Fashion Tech News Don’t Trust, Verify: 10 Lessons Learnt at COP27

Don’t Trust, Verify: 10 Lessons Learnt at COP27

With more words of action exchanged than actual action, attending COP was an eye-opening experience were the biggest lesson I learnt was 'don't trust, verify.'

Attending #COP27 for me was not about status. It was about finally being able to say that I was part of the conversation, a conversation that comes with a certain level of accountability.

True, more words of action were exchanged than actual action, but the experience was eye-opening because I got to see the inner workings of COP up close and personal. It was an opportunity that showed me that one should not be distracted by the loudest voice or the companies making the most pledges; instead one should ask themselves how many people have I taken the time to listen too?

Don’t Trust, Verify

Although this edition of COP seems to have been more inclusive than previous ones, much work still needs to be done. That being said here are 15 things I took away from my first COP outing. 

(1) Pledges and promises need be realistic so they can actually gain traction and help industries take that giant leap forward. The objective should always be to pivot from negotiations to implementation.

(2) When it comes to working together, nowadays there seems to be a thin line between collaborating and colluding. A sobering moment.

(3) At a time where industries are regaining momentum on climate change, the other side of the coin is recognising the epidemic of inability shown by companies when it comes to taking responsibility for people and the planet.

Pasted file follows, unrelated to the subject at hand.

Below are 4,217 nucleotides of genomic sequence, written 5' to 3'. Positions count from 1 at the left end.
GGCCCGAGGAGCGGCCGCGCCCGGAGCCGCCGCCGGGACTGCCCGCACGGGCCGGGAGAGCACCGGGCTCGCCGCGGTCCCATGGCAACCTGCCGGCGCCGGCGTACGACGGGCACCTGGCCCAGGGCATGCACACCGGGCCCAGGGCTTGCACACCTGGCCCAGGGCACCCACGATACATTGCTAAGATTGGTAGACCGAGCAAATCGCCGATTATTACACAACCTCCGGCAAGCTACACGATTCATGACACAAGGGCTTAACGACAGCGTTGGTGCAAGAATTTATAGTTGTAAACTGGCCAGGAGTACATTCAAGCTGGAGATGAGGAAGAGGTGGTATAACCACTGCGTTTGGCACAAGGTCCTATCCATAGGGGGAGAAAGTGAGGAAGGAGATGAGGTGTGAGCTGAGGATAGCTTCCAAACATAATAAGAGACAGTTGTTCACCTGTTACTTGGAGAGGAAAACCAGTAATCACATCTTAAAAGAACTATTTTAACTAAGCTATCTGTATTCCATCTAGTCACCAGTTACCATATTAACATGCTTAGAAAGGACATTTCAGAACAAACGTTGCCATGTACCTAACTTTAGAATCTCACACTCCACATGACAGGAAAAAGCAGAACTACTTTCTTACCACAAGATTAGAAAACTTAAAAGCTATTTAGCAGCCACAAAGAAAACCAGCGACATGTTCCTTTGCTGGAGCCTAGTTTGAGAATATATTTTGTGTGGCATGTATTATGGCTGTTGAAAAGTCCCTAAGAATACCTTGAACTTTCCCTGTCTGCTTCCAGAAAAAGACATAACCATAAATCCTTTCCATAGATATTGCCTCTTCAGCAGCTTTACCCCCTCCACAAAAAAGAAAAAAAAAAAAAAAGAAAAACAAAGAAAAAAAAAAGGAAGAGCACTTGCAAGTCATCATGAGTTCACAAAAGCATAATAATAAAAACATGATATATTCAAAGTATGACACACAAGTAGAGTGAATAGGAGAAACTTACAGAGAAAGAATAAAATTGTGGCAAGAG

(4) The fashion industry will not change on its own; especially when its primary concern seems to be protecting its profits. This is why legislation needs to step in. 

(5) We must keep the pressure on issues like climate change to ensure that they remain a mainstream issue, not just an afterthought.

(6) Great importance must be placed on the voices from the Indigenous people. At COP27 the International Indigenous Peoples’ Forum on Climate Change made sure that they where heard. Advocating for their future, the Indigenous people are no longer content to attend as observers or be seen as victims of the impacts of the current development model. 

(7) There was a lack of women at negotiations which surprised me.

(8) The inability to change long-term is eroding our ability to handle sustainability matters correctly. We need to find ways of going beyond just taking “appropriate action”.

(9) With no real consequences, some industries are still cultivating the worse of the worse when it comes to green claims, which is why we must fix the entire system, not just patch up the problems with pledges. 

(10) Change is not failing to advance; it is just moving at a languid pace. 

In the end, the biggest lesson I leant was ‘don’t trust, verify.’ We are no longer at the stage of taking one’s word; we always need to verify all claims. Yes, it is sometimes hard to do so, due to many moving parts, but I do hope that most of the pledges made at COP27 will turn into action because words only mean something if they mature into actual change.

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